"NEW PARIS, Pa. — Gov. Sarah Palin of Alaska was swiftly working the rope line Friday at an apple orchard in southwestern Pennsylvania when she met a supporter who brought her to an abrupt stop.
Amber Brown, 23, held a poster that read: “I have Down syndrome and I’m voting for you. I’m a fighter too!”
Seeing Ms. Brown, Ms. Palin wrapped her in a tight hug.
“I love that poster,” she said. “You’re a fighter and you’re beautiful.”
Then Ms. Palin hugged her again. Before climbing back on her campaign bus, she circled back to Ms. Brown and hugged her a third time."
No matter how you feel about her politics and her values, she is not going to go away anytime soon -- unless she chooses to do so.
Anyone with her ability to connect viscerally with so many people on a national stage would find it difficult -- if not impossible -- to walk away from all the opportunities that will come her way.
It will be most interesting to see what choices she makes about her future as a public person outside of Alaska. This excerpt from today's New York Times account of her return to Alaska contains a glimpse into what might be her future:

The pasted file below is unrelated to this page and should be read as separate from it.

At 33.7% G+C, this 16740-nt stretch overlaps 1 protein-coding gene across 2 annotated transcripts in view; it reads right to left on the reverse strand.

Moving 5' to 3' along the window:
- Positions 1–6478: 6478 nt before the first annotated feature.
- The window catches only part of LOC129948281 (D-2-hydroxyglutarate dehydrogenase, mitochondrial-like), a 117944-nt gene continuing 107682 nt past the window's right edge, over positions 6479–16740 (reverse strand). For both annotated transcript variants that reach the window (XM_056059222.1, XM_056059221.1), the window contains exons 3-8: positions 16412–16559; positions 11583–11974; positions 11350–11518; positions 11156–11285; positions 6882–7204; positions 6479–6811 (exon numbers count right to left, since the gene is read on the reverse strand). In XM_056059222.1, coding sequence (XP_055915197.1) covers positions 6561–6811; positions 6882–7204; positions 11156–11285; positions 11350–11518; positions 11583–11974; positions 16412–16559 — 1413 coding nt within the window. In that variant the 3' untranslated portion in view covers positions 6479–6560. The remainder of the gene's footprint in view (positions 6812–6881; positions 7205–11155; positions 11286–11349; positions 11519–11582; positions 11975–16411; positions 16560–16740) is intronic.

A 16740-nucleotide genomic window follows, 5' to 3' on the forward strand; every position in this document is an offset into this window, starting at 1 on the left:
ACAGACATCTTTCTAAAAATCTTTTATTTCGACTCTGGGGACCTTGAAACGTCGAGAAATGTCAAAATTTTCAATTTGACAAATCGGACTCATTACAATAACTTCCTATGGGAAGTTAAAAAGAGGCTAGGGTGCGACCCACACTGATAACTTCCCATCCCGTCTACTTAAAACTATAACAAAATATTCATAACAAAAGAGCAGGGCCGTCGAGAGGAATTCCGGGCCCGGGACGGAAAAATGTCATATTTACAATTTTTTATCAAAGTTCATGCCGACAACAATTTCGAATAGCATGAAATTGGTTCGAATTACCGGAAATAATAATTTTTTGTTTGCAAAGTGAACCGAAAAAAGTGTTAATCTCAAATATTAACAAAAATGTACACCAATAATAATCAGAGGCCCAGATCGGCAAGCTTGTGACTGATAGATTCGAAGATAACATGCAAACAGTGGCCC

"Last week, after Senator Ted Stevens was convicted on federal charges that he failed to disclose gifts and free home renovations he received, Ms. Palin joined Mr. McCain and other top Republicans in calling for him to resign. Yet while Ms. Palin lost her bid for the vice presidency, Mr. Stevens, the longest-serving Republican in Senate history, holds a narrow lead in his bid for a seventh full term.
Asked Wednesday whether she still believed that Mr. Stevens should resign, Ms. Palin was circumspect, saying only that the people of Alaska "just spoke" on the issue at the ballot box and that "they want him as their senator." She said Mr. Stevens should decide "what happens next." (Mr. Stevens could still be forced to step down, and Ms. Palin is widely viewed as a potential candidate for his seat if he does.)"